they were an engine ahead of their time in many ways, CP fuel rail and mechanical injectors and the basic design would have adapted so well to modern needs for super long stroke, giving improved scavenging and camshaft-less engines.
old heads at design stage with daft ideas, the tri-part liner was a costly failure which a Junior eng. first trip could have told them it would not seal after dismantling and the course of higher rpm on the ill fated seahorse giving unacceptable liner wear.
I spent a lot of time with LB's and J types, the on-off overspeed trip on the J was scary in heavy weather, run like hell to re-set it before we broached.
was on the City of Newcastle in 73 when the sump turned to sludge, we had no idea why, but turned out to be microbial degregation.
opposed piston trunk engines, chieftan tank engine? the Deltic, and one I have fond memories of the Fairbanks-Morse 38D-8 1/8th which just kept going, this engine seemed to consider maintenenace was for cissies which was good I suppose as it was designed for USN Submarines, ***** changing a liner though trying to get the two cranks and two camshafts and all the timing gears in the right places.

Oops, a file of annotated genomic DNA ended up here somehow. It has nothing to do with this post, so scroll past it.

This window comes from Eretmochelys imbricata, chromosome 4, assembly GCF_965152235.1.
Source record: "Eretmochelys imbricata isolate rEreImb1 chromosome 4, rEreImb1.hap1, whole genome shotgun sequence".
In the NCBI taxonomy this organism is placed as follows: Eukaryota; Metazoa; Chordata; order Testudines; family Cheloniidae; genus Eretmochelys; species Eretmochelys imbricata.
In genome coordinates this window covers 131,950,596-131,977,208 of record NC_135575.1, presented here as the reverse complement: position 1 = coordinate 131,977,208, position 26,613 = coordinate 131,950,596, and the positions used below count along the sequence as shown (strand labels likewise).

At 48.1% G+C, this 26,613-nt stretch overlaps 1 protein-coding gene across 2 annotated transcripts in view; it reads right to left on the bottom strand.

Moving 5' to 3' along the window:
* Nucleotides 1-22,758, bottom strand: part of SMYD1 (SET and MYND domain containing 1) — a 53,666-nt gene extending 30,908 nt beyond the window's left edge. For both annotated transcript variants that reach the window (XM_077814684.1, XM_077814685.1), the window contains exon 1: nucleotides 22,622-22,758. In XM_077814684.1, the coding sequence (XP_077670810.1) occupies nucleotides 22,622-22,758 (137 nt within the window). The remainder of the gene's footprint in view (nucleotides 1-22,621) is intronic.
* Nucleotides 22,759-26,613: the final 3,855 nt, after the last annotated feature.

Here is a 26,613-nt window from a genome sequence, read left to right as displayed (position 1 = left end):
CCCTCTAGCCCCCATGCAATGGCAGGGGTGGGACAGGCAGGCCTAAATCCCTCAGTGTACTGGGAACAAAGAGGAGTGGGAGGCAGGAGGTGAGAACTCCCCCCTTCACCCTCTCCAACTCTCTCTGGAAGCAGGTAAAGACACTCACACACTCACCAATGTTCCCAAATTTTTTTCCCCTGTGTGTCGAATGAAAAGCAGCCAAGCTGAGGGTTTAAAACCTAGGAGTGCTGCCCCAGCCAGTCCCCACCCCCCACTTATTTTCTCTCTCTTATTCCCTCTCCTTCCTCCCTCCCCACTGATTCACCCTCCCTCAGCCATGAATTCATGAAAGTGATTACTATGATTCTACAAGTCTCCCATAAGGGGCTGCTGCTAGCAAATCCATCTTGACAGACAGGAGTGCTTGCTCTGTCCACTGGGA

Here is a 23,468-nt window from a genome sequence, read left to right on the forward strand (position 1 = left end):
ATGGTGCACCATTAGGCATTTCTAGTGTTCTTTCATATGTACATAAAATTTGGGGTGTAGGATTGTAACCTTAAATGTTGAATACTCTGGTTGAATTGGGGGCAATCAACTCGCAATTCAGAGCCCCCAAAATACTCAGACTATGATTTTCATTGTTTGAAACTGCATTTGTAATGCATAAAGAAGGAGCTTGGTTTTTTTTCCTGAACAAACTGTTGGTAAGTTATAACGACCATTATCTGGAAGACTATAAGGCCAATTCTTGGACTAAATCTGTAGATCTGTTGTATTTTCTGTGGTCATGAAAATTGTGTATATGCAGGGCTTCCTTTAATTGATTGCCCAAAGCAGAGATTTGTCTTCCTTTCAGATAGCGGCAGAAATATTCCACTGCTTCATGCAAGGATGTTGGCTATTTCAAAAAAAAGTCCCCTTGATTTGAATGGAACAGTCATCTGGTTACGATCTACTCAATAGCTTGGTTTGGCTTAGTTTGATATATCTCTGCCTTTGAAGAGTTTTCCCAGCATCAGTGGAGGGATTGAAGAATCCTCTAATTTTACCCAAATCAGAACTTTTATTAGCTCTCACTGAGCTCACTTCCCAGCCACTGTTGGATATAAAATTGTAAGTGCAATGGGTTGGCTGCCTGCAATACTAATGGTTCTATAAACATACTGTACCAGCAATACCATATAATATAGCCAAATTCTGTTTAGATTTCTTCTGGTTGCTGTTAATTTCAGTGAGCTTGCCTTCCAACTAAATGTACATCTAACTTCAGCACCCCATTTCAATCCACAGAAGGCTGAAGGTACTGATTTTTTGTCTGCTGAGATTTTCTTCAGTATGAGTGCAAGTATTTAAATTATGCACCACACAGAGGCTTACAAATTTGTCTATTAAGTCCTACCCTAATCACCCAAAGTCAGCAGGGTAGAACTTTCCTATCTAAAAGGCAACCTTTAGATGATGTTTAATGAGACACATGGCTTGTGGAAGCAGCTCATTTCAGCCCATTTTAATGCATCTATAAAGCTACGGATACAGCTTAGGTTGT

the worst arrangement ever, the Dilkara, Allunga and Paralla, V18 Pielsticks.

recently was doing an delivery on a new eth tanker and was explaining opposed piston engines and others of strange arrangement, the Cammell Laird Fullagar, double acting engines with OP to a couple of engine trainees and they gave me a slight smile as if to say "aye alright Grandad whose p.ss.r who are you pulling".
festive greetings to all our readers.
Jorgie
The engine in the Chieftain Tank was the Leyland L60, a multi fuel opposed piston, turbo charged, 6 cylinder motor. Multi fuel technology was first used in the Rover Meteor engine used in the Centurion, the predecessor to the Chieftain. The Meteor was a de-tuned Rolls Royce Merlin V12 engine developed by the Rover car company.
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Old 4th December 2016, 03:10
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I only sailed on a Doxford once ; a P type on the mv Lucigen . A nightmare .
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Old 4th December 2016, 03:29
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Quote:
Originally Posted by Dartskipper View Post
The engine in the Chieftain Tank was the Leyland L60, a multi fuel opposed piston, turbo charged, 6 cylinder motor. Multi fuel technology was first used in the Rover Meteor engine used in the Centurion, the predecessor to the Chieftain. The Meteor was a de-tuned Rolls Royce Merlin V12 engine developed by the Rover car company.
Not exactly Roy, the innards were not the same and as with the tests on MTB's with R.R. V12 they were found to be a bit weak to take severe punishment.